There is a dying breed out there, the scholar pastor. It is rare to find a pastor who has taken the time to sharpen his skills, hone his intellect, discipline his study – so that he is truly a resource to the body. What we have now, are people who desire to be trend-setters, good speakers who attract large crowds, populist preachers with a pragmatic approach to church growth and management. As a result, we think Lucifer is Satan’s name…and believe other more egregious lies.

More to come…..

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October 19, 2006 - Posted by | Theological

1 Comment »

  1. […] I have written previously about this phenomenon. This is the most remarkable myth surrounding Satan. Lucifer is not a Biblical term for Satan. In fact, the term is a Latin term that was not introduced into the Biblical text until the first Latin translations (Jerome’s Vulgate in the 5th century AD &  the Vetus Latina which is a hodgepodge collection of Latin translations that preceded the Vulgate by about a century). The only place “lucifer” occurs is in Isaiah 14:12, but remember “lucifer” is a Latin term and the book of Isaiah was written in Hebrew. The Latin language is thought to have had its beginnings in the 5th century BC, some three centuries after the writing of the book of Isaiah. Safe to say that Isaiah never heard of the word “lucifer” and certainly didn’t write it in his prophecy. In Isaiah 14:12 the term he uses is “helel” which means light source, the ESV translates the term “Day Star” with unfortunate capitalization. Even the vulgate the term “lucifer” is not capitalized. Jerome was translating the Hebrew term “helel” with the Latin equivalent “lucifer” which means source of light. It was in the Middle Ages that the passage in Isaiah came to be associated with the figure known popularly as “Satan” and not until the King James Translators chose to translate the term “lucifer” as a name by capitalizing and transposing as opposed to simply translating. It is also interesting to note the dependence of the KJV translators (at least here) on the Vulgate! Long explanation made short: there is nowhere in the Bible a figure known as Lucifer. […]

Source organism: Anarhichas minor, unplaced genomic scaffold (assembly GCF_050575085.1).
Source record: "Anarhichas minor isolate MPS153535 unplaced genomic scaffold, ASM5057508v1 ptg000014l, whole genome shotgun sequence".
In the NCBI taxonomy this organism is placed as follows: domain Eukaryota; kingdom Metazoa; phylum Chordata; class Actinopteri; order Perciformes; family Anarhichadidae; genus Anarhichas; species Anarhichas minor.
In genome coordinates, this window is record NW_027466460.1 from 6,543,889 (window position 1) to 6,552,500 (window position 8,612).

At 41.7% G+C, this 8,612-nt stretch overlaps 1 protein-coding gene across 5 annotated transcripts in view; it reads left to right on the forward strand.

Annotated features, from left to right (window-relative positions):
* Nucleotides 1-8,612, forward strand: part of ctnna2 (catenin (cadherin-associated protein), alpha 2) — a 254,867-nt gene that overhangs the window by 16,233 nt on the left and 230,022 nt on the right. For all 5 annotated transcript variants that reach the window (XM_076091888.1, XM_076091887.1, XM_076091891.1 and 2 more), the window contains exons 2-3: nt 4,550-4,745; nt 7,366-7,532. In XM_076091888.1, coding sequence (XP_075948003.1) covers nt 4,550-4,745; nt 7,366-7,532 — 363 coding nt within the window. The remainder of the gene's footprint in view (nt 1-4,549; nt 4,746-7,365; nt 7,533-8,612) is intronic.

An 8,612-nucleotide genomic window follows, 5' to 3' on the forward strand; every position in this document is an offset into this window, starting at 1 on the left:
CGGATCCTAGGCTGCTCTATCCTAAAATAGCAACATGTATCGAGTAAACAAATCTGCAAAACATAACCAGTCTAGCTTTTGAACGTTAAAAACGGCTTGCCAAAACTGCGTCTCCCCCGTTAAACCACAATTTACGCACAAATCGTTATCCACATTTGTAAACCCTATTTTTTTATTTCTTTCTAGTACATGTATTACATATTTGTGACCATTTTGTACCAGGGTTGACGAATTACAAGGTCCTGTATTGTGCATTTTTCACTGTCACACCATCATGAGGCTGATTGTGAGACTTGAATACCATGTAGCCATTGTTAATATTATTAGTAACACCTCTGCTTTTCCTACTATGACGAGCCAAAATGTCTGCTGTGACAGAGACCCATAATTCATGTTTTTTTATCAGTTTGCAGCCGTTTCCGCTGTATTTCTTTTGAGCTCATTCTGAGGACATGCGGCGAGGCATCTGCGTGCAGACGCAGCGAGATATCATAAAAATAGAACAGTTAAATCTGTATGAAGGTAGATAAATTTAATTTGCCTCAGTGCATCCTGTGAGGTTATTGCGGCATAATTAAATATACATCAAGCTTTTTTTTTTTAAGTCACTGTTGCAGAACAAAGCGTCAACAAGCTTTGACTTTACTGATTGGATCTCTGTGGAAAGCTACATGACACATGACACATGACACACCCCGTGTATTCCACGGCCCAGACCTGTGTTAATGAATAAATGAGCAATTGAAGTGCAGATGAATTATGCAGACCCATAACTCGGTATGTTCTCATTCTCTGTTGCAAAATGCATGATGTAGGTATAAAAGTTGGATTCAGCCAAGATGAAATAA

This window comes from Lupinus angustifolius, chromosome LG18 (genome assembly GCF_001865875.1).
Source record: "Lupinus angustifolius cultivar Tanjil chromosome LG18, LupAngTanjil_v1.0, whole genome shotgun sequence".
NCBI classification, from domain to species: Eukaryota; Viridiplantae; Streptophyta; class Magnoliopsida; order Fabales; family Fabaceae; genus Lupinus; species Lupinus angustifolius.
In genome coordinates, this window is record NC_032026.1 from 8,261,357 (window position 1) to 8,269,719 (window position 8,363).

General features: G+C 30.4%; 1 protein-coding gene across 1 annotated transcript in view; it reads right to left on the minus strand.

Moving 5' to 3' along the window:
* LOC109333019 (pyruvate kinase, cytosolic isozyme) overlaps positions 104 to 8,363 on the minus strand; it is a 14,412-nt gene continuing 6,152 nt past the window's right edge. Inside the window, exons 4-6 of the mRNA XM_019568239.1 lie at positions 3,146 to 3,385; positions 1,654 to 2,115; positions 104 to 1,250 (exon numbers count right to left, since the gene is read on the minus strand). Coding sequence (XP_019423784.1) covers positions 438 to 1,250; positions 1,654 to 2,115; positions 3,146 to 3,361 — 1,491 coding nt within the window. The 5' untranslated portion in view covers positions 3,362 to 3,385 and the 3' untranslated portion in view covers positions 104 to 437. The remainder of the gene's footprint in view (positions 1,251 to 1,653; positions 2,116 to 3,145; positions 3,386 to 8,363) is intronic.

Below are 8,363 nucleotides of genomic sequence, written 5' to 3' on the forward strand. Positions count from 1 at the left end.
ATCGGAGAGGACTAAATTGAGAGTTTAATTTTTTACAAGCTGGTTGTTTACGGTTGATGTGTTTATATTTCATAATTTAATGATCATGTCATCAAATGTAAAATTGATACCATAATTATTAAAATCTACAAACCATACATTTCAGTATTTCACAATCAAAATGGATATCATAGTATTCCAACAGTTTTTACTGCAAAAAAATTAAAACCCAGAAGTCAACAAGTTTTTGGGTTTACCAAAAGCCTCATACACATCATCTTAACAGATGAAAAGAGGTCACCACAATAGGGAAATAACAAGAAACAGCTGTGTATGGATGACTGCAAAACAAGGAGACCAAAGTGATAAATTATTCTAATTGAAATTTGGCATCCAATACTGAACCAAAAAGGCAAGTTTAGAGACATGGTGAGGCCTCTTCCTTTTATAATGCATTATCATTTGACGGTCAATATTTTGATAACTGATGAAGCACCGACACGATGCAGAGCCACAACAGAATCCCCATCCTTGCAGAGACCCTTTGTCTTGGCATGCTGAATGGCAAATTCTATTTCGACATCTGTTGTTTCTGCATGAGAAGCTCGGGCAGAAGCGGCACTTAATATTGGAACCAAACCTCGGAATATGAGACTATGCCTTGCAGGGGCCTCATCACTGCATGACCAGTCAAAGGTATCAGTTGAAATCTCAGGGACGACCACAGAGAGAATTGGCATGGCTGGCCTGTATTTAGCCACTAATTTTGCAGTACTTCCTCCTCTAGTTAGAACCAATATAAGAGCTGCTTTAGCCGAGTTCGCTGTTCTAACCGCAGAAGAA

Pingback by Tim was such a little devil « The Temple | September 9, 2008 | Reply